Skip to main content
Global Health, Epidemiology and Genomics
Academic, Special adult
Cambridge University Press
Open access
Peer reviewed
Reviewed by: Cheryl LaGuardia, research librarian, Widener Library, Harvard University

Global Health, Epidemiology and Genomics (GHEG) publishes “research that increases our understanding of human health and disease worldwide. Spanning both non-communicable and communicable diseases, GHEG provides a platform to integrate population science, genomics and related technological advances in the global health context.” The editors welcome contributions in the areas of “the broader cultural, ethical and historical aspects of global health and populations,” including “studies, methods and resources relating to disease aetiology, variation in disease susceptibility, drug resistance and surveillance, pharmacogenomics and stratified medicine, as well as the challenges of implementing new developments into clinical practice and the community, globally.” Material published includes original research articles and brief reports, structured reviews, commentaries and perspectives, protocols, research resources and analysis, as well as “relevant letters that respond to published papers.” The editorial board is an impressive cast of doctors, epidemiologists, geneticists, endocrinologists, and medical faculty from around the world. One volume of the journal is published each year with articles available in PDF and HTML, and there is a continually updated blog associated with this title.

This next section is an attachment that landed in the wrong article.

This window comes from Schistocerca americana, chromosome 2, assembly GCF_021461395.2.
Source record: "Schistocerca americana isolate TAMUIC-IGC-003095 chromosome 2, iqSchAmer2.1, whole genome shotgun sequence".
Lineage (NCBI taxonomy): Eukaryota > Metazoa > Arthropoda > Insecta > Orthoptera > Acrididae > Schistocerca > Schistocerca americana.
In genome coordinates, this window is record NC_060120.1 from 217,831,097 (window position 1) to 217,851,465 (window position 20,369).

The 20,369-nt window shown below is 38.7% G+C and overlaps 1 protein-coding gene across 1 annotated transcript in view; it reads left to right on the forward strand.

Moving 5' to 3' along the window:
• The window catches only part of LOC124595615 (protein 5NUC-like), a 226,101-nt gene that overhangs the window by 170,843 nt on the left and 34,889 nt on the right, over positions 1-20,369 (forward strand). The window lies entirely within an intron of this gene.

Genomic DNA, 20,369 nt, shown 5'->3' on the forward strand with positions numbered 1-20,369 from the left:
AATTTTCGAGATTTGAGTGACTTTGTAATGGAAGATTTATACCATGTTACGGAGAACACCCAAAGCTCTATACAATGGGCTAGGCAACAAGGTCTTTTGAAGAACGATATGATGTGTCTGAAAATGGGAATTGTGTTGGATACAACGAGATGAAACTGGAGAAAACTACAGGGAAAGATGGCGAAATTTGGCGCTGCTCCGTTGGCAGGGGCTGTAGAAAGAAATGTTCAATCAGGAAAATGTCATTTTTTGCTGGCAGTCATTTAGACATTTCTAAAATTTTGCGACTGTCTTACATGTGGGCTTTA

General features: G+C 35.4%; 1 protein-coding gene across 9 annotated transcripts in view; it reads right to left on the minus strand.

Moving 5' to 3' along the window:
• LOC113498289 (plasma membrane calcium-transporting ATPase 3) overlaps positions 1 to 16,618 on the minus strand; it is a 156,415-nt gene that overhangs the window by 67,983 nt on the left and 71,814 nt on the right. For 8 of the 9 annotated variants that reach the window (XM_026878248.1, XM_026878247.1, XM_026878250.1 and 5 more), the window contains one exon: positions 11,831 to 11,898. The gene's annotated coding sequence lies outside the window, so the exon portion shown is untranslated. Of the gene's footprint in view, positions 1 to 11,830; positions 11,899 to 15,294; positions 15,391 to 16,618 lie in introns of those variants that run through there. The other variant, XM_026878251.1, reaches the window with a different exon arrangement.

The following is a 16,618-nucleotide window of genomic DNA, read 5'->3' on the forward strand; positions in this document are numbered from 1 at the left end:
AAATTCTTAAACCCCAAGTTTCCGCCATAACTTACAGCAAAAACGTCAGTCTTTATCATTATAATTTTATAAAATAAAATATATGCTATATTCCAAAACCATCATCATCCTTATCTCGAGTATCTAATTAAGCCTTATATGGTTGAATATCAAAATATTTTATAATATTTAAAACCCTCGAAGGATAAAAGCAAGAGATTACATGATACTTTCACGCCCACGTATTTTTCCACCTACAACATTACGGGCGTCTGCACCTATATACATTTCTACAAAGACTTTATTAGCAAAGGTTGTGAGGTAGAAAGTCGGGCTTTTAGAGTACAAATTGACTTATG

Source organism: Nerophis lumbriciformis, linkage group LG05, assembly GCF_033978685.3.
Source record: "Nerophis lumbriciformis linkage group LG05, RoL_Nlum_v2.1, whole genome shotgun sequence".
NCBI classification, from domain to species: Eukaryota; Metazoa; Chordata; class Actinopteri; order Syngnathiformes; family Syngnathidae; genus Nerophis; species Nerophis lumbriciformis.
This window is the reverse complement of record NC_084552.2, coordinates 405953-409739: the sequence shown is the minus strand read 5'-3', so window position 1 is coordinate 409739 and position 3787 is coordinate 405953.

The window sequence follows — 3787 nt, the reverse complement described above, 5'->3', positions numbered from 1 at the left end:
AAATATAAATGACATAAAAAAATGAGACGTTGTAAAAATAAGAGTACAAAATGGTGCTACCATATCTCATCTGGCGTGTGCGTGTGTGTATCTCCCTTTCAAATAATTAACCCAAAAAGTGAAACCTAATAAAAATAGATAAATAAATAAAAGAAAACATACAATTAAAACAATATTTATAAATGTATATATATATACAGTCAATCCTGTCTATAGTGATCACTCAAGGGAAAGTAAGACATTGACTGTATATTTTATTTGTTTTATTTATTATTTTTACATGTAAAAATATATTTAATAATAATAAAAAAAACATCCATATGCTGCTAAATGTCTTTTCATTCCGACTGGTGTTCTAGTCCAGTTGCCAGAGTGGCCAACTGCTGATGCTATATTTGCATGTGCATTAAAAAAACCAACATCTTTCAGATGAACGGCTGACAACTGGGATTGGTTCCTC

The current volume for 2017 holds 18 articles, ranging from the review article, “Disease burden and the role of pharmacogenomics in African populations” to “Antimicrobial resistance in human populations: challenges and opportunities,” “The time is now – a call to action for gender equality in global health leadership,” “Strengthening human genetics research in Africa: report of the 9th meeting of the African Society of Human Genetics in Dakar in May 2016,” to “Select Whole-genome association study of antibody response to Epstein-Barr virus in an African population: a pilot.” This is scholarly, substantial content that’s been thoroughly researched and reviewed. The journal platform lets you save content to bookmarks, export citations, download a PDF (zip), send to Kindle, send to Dropbox, or send to Google Drive.

This is a superb journal that should be made as widely available as possible to doctors and scientists globally.
18 Oct 2017
Interested in contributing to an upcoming Magazines for Libraries™ Update? Contact Cheryl LaGuardia.

Search the Blog